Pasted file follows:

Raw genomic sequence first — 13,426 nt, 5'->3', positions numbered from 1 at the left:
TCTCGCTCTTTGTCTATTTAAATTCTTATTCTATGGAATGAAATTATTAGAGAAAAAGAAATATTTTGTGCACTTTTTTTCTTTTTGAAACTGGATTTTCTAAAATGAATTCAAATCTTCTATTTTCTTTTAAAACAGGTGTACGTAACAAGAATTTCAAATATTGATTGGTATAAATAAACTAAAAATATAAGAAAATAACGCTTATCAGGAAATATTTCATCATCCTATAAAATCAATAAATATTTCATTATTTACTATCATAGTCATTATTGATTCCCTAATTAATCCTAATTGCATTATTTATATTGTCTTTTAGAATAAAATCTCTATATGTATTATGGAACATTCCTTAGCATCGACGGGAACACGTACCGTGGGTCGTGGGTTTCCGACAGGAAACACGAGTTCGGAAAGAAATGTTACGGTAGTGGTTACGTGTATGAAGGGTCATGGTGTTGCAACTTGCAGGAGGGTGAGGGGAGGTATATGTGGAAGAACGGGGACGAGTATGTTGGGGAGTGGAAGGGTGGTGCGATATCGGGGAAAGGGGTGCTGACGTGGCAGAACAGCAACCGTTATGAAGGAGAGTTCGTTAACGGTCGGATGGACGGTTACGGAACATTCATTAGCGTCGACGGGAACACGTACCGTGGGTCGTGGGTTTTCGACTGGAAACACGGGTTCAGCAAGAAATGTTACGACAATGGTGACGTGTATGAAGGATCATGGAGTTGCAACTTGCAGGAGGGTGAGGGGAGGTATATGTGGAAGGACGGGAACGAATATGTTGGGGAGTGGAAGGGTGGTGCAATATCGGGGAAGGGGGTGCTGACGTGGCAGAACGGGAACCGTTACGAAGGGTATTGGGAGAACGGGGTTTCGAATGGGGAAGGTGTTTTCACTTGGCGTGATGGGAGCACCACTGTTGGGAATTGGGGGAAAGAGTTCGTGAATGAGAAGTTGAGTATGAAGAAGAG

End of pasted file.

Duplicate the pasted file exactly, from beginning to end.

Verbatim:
Raw genomic sequence first — 13,426 nt, 5'->3', positions numbered from 1 at the left:
TCTCGCTCTTTGTCTATTTAAATTCTTATTCTATGGAATGAAATTATTAGAGAAAAAGAAATATTTTGTGCACTTTTTTTCTTTTTGAAACTGGATTTTCTAAAATGAATTCAAATCTTCTATTTTCTTTTAAAACAGGTGTACGTAACAAGAATTTCAAATATTGATTGGTATAAATAAACTAAAAATATAAGAAAATAACGCTTATCAGGAAATATTTCATCATCCTATAAAATCAATAAATATTTCATTATTTACTATCATAGTCATTATTGATTCCCTAATTAATCCTAATTGCATTATTTATATTGTCTTTTAGAATAAAATCTCTATATGTATTATGGAACATTCCTTAGCATCGACGGGAACACGTACCGTGGGTCGTGGGTTTCCGACAGGAAACACGAGTTCGGAAAGAAATGTTACGGTAGTGGTTACGTGTATGAAGGGTCATGGTGTTGCAACTTGCAGGAGGGTGAGGGGAGGTATATGTGGAAGAACGGGGACGAGTATGTTGGGGAGTGGAAGGGTGGTGCGATATCGGGGAAAGGGGTGCTGACGTGGCAGAACAGCAACCGTTATGAAGGAGAGTTCGTTAACGGTCGGATGGACGGTTACGGAACATTCATTAGCGTCGACGGGAACACGTACCGTGGGTCGTGGGTTTTCGACTGGAAACACGGGTTCAGCAAGAAATGTTACGACAATGGTGACGTGTATGAAGGATCATGGAGTTGCAACTTGCAGGAGGGTGAGGGGAGGTATATGTGGAAGGACGGGAACGAATATGTTGGGGAGTGGAAGGGTGGTGCAATATCGGGGAAGGGGGTGCTGACGTGGCAGAACGGGAACCGTTACGAAGGGTATTGGGAGAACGGGGTTTCGAATGGGGAAGGTGTTTTCACTTGGCGTGATGGGAGCACCACTGTTGGGAATTGGGGGAAAGAGTTCGTGAATGAGAAGTTGAGTATGAAGAAGAG